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Under contract to the State of New York, researchers conducted in-depth micro-simulation analyses of four types of health care reforms being considered for state implementation: a single payer public health insurance option, Assembly Member Gottfried’s New York Health Plus proposal that provides an option for all New Yorkers to enroll in Family Health plus, public-private hybrid options that simplify and expand existing public programs and reform private health insurance, and a market-based option that relies on regulatory flexibility and tax credits. The cost and coverage implications of state reform options falling into these four categories are presented in this report.
New York’s recent governors have made state health care reform a high priority. State-of-the-State addresses by both Governor Spitzer and Governor Paterson have emphasized the need for quality, affordable health coverage for all residents, recognizing that fundamental reforms would be required to expand coverage to the millions of uninsured New Yorkers. These administrations assembled internal working groups, held a series of town hall meetings on the topic, and issued a request for proposals (RFP) for analysis of health care reform options, contracting with and working closely with TUrban Institute’s Health Policy Center to perform that analysis. The RFP specified the approaches to be analyzed and included multiple criteria for analysis which are fully detailed in Section 6. Analysis of each proposal was required to include: its cost to government, employers and consumers; the extent to which it reduces barriers to coverage and advances the goal of universal coverage; the impact on the business community; the impact on the provider community; and the impact on scope of benefits, quality of care and consumer choice. This report reflects the work product produced under those auspices.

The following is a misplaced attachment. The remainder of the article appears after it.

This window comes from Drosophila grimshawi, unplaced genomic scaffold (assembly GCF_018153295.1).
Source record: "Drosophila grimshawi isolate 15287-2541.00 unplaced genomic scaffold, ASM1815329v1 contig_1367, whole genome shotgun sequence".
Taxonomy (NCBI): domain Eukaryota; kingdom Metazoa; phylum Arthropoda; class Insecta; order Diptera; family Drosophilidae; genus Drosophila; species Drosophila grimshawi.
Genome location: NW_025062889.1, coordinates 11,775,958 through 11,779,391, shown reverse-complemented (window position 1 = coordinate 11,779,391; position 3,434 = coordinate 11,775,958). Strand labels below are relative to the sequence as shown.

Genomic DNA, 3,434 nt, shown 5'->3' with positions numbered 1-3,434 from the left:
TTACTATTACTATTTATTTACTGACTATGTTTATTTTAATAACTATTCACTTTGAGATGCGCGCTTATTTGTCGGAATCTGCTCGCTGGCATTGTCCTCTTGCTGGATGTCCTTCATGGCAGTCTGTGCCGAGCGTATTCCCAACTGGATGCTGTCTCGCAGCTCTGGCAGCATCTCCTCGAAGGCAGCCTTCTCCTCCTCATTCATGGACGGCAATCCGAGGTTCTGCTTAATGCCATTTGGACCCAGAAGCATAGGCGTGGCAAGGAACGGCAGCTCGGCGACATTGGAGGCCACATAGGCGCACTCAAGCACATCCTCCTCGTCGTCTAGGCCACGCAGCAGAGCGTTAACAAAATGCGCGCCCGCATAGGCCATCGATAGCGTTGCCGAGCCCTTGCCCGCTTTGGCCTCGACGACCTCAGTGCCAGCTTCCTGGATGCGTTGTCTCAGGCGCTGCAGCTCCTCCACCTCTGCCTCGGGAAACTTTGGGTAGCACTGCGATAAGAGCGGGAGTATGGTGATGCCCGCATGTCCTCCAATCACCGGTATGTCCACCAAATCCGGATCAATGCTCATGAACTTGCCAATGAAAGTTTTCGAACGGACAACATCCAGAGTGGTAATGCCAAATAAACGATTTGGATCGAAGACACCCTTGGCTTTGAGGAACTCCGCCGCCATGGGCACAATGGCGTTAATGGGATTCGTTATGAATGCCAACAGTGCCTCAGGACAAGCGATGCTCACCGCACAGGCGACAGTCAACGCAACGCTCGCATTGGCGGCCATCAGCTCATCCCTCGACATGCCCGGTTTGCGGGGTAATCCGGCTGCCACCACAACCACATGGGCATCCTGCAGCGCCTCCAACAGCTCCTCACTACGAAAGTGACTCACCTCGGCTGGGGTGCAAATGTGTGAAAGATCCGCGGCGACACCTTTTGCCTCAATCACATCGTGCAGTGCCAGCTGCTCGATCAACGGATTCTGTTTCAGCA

Support for health care reform at the state level has also come from members of the Legislature. For example, Assembly Member Richard Gottfried has introduced his own reform proposal, as has a group of legislators.
New York has a number of advantages relative to other states in pursuing state-based reforms. The rate of uninsurance among the non-elderly population (less than 65 years of age) is modestly below the national average – 15.4 percent in New York compared to 17.5 percent in the nation as a whole. While the overall uninsurance rate in New York is only about 2 percentage points below the national rate, its strong commitment to public coverage has made the state’s uninsurance rate among the low-income population more than 6 percentage points lower than the national average. Nineteen and a half percent of the state’s non-elderly are covered by Medicaid or the Children’s Health Insurance Program (CHIP).
Yet, as is true across the country, rising health care costs in New York have put increasing financial pressure on the privately insured and state budgets. Per capita personal health care spending in New York, across all payers, was $6,535 in 2004, the most recent year available. This spending level places New York among the five highest health care spending states in the country.
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